World’s Oldest Fossil Forest Unearthed

Friday, December 20, 2019

A Devonian root system at the Cairo fossil forest site. Image credit: Stein et al, doi: 10.1016/j.cub.2019.11.067.

Paleontologists have unearthed the extensive root system of 386-million-year-old (Devonian period) primitive trees in a sandstone quarry near Cairo, New York, the United States.

The Cairo fossil forest covered an area of at least 3,000 m2, and is one or two million years older than the Devonian fossil forest at Gilboa, also in New York and around 40 km away from the Cairo site.

“The Devonian period represents a time in which the first forest appeared on Earth,” said Binghamton University’s Professor William Stein.

“The effects were of first order magnitude, in terms of changes in ecosystems, what happens on the Earth’s surface and oceans, carbon dioxide concentration in the atmosphere, and global climate.”

“So many dramatic changes occurred at that time as a result of those original forests that basically, the world has never been the same since.”

Professor Stein and colleagues found that the Cairo forest was home to at least three unique root systems.

First, they identified a rooting system that they believe belonged to a palm tree-like plant called Eospermatopteris.

This tree, which was first discovered in the Gilboa forest, had relatively rudimentary roots. Like a weed, it likely occupied many environments, explaining its presence at both sites. But its roots had relatively limited range and probably lived only a year or two before dying and being replaced by other roots that would occupy the same space.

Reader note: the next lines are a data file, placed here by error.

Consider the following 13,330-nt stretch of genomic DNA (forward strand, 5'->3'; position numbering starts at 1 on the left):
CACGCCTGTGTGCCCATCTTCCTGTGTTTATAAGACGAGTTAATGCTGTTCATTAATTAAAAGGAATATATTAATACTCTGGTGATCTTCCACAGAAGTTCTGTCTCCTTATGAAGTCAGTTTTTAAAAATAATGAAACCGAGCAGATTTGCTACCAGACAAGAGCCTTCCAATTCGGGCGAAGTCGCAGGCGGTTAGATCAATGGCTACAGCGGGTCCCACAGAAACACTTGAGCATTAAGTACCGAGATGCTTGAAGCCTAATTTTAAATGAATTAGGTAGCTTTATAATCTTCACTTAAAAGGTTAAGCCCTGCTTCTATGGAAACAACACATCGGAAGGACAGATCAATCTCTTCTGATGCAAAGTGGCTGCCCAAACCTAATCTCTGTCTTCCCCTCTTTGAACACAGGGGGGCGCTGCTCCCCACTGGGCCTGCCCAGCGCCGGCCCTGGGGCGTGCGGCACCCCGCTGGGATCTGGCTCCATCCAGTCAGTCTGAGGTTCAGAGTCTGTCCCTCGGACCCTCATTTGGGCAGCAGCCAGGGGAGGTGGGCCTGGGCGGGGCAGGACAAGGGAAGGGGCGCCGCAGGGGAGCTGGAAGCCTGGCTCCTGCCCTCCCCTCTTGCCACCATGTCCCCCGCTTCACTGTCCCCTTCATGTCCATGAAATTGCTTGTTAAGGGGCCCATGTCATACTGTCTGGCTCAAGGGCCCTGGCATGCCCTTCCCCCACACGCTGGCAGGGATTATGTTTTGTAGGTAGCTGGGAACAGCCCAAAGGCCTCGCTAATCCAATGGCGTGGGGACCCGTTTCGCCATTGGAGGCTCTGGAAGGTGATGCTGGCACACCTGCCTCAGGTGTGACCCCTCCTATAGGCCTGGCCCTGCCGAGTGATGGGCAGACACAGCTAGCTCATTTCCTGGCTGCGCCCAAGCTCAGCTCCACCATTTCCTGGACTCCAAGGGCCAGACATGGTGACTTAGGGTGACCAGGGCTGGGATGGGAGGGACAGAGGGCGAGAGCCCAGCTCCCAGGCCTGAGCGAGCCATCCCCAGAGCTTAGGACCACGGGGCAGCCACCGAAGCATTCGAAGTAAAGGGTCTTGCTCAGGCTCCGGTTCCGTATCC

The paleontologists also found evidence of a tree species called Archaeopteris.

Although this tree behaved more like a fern during reproduction, by releasing spores into the air instead of forming seeds, it had early hints at what would one day become seed plants. Archaeopteris are the first known plants to form leaves, and were large woody plants formed from secondary tissues.

Archaeopteris seems to reveal the beginning of the future of what forests will ultimately become,” Professor Stein said.

“Based on what we know from the body fossil evidence of Archaeopteris prior to this, and now from the rooting evidence that we’ve added at Cairo, these plants are very modern compared to other Devonian plants.”

The researchers found an extensive network of Archaeopteris roots which were more than 11 m in length in some places.

They also found a third root system belonging to a tree thought to only exist during the Carboniferous period and later: ‘scale trees’ belonging to the class Lycopsida.

The team believes that the Cairo forest was wiped out by a flood due to the presence of many fish fossils that were also visible on the surface of the quarry.

“It is surprising to see plants which were previously thought to have had mutually exclusive habitat preferences growing together on the ancient Catskill delta,” said Dr. Chris Berry, a scientist in the School of Earth and Ocean Sciences at Cardiff University.

“This would have looked like a fairly open forest with small to moderate sized coniferous-looking trees with individual and clumped tree-fern like plants of possibly smaller size growing between them.”

The discovery is reported in a paper in the journal Current Biology.


William E. Stein et al. Mid-Devonian Archaeopteris Roots Signal Revolutionary Change in Earliest Fossil Forests. Current Biology, published online December 19, 2019; doi: 10.1016/j.cub.2019.11.067